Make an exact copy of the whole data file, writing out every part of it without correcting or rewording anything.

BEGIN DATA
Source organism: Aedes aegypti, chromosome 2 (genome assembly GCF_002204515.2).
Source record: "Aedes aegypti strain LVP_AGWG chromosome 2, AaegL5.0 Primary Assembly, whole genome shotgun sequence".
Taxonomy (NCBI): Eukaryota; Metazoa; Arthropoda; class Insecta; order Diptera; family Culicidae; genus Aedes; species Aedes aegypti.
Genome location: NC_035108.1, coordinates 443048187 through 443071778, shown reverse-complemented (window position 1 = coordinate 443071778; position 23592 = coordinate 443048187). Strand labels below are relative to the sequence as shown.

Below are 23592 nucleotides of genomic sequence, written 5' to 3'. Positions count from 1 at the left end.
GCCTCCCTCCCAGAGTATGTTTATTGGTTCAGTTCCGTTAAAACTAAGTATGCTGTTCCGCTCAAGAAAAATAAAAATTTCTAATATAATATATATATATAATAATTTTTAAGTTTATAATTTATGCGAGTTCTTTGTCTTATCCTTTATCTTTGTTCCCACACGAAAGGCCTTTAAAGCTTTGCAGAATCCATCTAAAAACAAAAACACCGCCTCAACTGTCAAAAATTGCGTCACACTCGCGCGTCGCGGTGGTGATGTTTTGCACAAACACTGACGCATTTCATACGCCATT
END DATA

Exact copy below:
Source organism: Aedes aegypti, chromosome 2 (genome assembly GCF_002204515.2).
Source record: "Aedes aegypti strain LVP_AGWG chromosome 2, AaegL5.0 Primary Assembly, whole genome shotgun sequence".
Taxonomy (NCBI): Eukaryota; Metazoa; Arthropoda; class Insecta; order Diptera; family Culicidae; genus Aedes; species Aedes aegypti.
Genome location: NC_035108.1, coordinates 443048187 through 443071778, shown reverse-complemented (window position 1 = coordinate 443071778; position 23592 = coordinate 443048187). Strand labels below are relative to the sequence as shown.

Below are 23592 nucleotides of genomic sequence, written 5' to 3'. Positions count from 1 at the left end.
GCCTCCCTCCCAGAGTATGTTTATTGGTTCAGTTCCGTTAAAACTAAGTATGCTGTTCCGCTCAAGAAAAATAAAAATTTCTAATATAATATATATATATAATAATTTTTAAGTTTATAATTTATGCGAGTTCTTTGTCTTATCCTTTATCTTTGTTCCCACACGAAAGGCCTTTAAAGCTTTGCAGAATCCATCTAAAAACAAAAACACCGCCTCAACTGTCAAAAATTGCGTCACACTCGCGCGTCGCGGTGGTGATGTTTTGCACAAACACTGACGCATTTCATACGCCATT